116 3rd St SE
Cedar Rapids, Iowa 52401
CEDAR RAPIDS — The Iowa Ethics and Campaign Disclosure Board is investigating complaints that three write-in campaigns for uncontested Cedar Rapids City Council seats in the Nov. 2 election failed to file paperwork after seemingly spending above the $1,000 threshold that requires documentation.
Council member Ashley Vanorny filed a complaint with the board against Bo Mac’s owners Craig and Brett McCormick, who unsuccessfully ran for District 5 and at-large seats, respectively, as well as Bo Mac’s employee Rocky Wicher, who unsuccessfully sought the District 1 seat.
According to Vanorny’s complaint, digital ads for each candidate were run near Kohl’s at 3030 Wiley Blvd. SW and west of the Target on 1030 Blairs Ferry Road NE that likely cost over $1,000 — which would be above the threshold requiring candidates to file campaign disclosure reports with the state and register a campaign committee. A form is not required for those who do not raise or spend less than that amount.
In the complaint, Vanorny wrote she made an inquiry by phone on Nov. 1 to get an estimate on the cost of these ads and learned the cost ran at $1,500. Given there were at least two, she wrote “it is clear that this violates the campaign finance minimum of $1,000.”
Photos of the ads show they said “Vote” before one of the candidate’s names. Below that, it stated the council seat they were running for and included instructions for people to fill in the oval on their ballot as well as write in the candidate’s name.
Vanorny was reelected to a four-year term on the part-time council in the Nov. 2 election representing District 5, which covers much of southwest Cedar Rapids. Similarly, Tyler Olson was reelected in the at-large seat and Marty Hoeger in the District 1 spot representing northeast Cedar Rapids. No one else filed to be on ballot the in those races.
Ultimately, the write-in campaigns — launched shortly before the election through large digital ads and magazine ads — garnered few votes.
In the at-large race, Brett McCormick received 13 votes, plus there was one vote for McCormick, not specifying which one, according to official results. Wicher and Craig McCormick each received two votes in that race.
Wicher received two votes in the District 1 race, though voters misspelled his name both times. In District 5, Craig McCormick received four votes.
Board Executive Director Mike Marshall said in an email that this matter was “held over for additional investigation” to the panel’s Nov. 18 meeting. So was a complaint stemming from mayoral candidate Amara Andrews’ campaign’s coordination with a political action committee to send a mailer to voters in October.
Staff with the board did not return requests for comment seeking details on the status of the investigations.
Craig McCormick said he and Brett, who is his son, as well as Wicher used their own money to pay for digital ads “and we took no contributions for that.” Additionally, he said the three ran ads in Tidbits Magazine using their own money. He said he did not recall how much the ads cost, but said each digital ad was over $1,000.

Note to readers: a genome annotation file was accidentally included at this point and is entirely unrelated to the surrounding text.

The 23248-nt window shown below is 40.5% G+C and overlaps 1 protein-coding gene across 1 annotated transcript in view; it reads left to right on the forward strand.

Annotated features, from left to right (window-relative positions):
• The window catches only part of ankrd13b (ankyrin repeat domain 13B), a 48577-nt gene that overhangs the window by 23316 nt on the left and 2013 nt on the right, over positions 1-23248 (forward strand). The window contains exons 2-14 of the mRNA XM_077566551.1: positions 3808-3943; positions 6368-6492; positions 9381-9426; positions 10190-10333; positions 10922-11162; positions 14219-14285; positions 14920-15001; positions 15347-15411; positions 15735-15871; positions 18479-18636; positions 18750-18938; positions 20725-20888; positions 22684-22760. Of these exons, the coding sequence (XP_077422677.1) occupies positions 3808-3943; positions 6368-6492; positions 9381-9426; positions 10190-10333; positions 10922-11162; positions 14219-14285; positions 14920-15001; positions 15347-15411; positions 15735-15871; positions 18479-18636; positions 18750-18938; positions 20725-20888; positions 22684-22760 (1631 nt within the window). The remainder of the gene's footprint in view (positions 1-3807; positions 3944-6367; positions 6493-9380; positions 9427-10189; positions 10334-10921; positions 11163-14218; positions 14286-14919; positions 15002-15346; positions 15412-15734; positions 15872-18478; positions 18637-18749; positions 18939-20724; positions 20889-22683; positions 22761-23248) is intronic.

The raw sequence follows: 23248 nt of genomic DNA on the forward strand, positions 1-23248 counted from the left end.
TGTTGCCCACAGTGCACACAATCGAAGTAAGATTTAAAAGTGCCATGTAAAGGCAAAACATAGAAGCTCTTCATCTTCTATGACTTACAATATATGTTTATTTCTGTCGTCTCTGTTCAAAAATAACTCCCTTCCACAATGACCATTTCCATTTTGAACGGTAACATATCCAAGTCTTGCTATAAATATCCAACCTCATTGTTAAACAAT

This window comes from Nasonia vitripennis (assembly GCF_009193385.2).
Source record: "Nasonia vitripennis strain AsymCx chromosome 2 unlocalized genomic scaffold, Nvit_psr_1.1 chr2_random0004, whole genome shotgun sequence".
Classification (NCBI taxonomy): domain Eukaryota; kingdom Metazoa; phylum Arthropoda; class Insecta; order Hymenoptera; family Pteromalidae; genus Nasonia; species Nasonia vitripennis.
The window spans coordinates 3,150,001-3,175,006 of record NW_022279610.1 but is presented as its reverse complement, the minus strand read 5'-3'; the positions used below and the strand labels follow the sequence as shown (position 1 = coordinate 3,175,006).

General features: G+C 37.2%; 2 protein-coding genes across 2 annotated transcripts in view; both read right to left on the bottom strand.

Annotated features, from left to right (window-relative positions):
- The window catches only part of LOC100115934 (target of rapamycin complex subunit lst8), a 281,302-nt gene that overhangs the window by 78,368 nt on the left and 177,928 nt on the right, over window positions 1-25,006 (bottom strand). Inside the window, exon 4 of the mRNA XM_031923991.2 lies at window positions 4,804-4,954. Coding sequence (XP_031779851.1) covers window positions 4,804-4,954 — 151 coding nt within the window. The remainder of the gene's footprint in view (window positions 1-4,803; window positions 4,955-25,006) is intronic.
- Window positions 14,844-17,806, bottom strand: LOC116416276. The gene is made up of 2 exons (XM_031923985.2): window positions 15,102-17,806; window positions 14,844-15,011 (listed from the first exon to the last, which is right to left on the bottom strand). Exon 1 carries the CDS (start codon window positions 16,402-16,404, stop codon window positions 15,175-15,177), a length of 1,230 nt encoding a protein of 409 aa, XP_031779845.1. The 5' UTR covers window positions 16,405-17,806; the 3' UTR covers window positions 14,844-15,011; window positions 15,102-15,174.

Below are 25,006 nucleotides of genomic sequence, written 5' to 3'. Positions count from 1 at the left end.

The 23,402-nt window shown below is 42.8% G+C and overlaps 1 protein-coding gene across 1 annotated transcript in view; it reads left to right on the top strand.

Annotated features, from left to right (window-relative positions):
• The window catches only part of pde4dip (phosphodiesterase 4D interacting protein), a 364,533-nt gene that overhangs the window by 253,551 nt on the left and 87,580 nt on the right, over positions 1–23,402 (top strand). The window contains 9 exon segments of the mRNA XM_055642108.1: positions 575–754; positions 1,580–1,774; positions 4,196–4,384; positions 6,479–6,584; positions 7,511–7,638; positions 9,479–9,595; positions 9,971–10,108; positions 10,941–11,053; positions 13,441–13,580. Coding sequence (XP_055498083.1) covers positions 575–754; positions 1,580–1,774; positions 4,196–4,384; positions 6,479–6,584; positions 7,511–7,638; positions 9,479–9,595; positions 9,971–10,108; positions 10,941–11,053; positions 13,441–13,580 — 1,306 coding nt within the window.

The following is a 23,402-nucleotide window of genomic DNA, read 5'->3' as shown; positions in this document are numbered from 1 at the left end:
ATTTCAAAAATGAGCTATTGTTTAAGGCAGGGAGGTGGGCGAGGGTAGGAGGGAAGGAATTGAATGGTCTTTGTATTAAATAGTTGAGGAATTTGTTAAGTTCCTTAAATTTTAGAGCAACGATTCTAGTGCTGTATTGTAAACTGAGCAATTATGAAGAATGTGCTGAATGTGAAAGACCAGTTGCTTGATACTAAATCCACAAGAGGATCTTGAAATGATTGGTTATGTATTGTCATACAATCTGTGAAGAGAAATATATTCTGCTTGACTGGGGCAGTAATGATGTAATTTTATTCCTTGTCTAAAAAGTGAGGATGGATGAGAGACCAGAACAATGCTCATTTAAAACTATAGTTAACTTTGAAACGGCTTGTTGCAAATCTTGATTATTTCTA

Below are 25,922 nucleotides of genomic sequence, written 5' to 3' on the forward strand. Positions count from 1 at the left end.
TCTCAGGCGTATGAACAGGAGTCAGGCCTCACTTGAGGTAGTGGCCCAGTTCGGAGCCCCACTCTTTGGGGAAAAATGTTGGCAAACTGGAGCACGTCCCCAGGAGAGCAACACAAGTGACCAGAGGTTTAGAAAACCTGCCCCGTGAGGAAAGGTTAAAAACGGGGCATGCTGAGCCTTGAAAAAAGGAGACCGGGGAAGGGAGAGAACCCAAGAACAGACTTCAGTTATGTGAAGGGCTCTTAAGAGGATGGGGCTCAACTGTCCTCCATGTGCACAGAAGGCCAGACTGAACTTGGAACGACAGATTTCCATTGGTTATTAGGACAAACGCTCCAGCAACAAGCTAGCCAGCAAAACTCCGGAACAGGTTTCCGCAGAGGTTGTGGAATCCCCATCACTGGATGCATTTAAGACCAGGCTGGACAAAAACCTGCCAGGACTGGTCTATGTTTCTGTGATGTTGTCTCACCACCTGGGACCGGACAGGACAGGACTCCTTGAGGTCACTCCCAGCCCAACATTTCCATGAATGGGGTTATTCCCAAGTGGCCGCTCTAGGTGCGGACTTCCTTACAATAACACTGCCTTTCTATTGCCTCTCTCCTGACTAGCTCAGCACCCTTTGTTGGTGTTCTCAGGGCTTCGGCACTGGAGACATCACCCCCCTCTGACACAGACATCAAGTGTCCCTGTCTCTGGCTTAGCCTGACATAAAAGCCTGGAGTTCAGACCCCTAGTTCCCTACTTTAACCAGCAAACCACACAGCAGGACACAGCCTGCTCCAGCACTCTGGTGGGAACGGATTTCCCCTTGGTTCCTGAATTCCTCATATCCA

“For a variety of reasons, we didn’t do the paperwork necessary for that and we admit to that,” Craig McCormick said.
He said his son is talking with campaign disclosure board staff to file the necessary reports and “when we get to it, we’ll get to it.”
“All three of those campaigns, the paperwork will be submitted,” Craig McCormick said.
The three decided to run because they took issue with some of the decisions made by the nine-member City Council, including the vote allowing Cargill to put a rail yard in the Rompot neighborhood to support its corn-milling plant at 1710 16th St. SE. He said the write-in candidates knew they would not win.
“We are so tired of the inadequacies of the city and what the City Council is doing on so many different fronts,” McCormick said. “We thought we would make a statement.”
Wicher also took issue with city decisions. “I’m not a politician but I really pay attention and do a little research about what goes on and what’s been going on here in the city,” Wicher said.
The mailer that resulted in an ethics complaint against Andrews stated it was paid for by Iowa Voter Info, with the same post office box as the Linn County Democratic Central Committee.
Bret Nilles, chair of the Linn County Democrats, a separate group with some members who also are behind the Iowa Voter Info PAC, has said this was a mistake and the mailer instead should have given the office box listed with the Federal Elections Commission.
Iowa Voter Info is registered with the FEC. Its first filing date was Oct. 27, after the mailer had already been sent.
Andrews’ report filed Oct. 28, the most recent available, lists in-kind contributions of $9,000 on Oct. 2 and another on Oct. 12 totaling $7,557.23, all for direct mail from the Iowa Voter Info entity.
Andrew Greenberg, an attorney with the board, previously told The Gazette he was looking into the mailer for potential violations. He mentioned there was uncertainty about the implications of the erroneous postal office box listing and the committee’s FEC registration date coming after the mailer was sent.
Separately, a group called Iowa Voter Information, run by Jennifer Hauff of Keokuk, in Facebook posts has called this PAC’s filing “total fraud.” Hauff wrote that her page’s email address was used in the committee’s FEC filing and she has “half a dozen emails from the state demanding I follow proper procedure for campaign contributions.”
Barry Boyer, a supporter of mayoral candidate Tiffany O’Donnell, filed the complaint with the state board over the mailer, taking issue with what he says was the PAC’s failure to register as a city PAC.
Andrews and O’Donnell will face off in a Nov. 30 runoff election.
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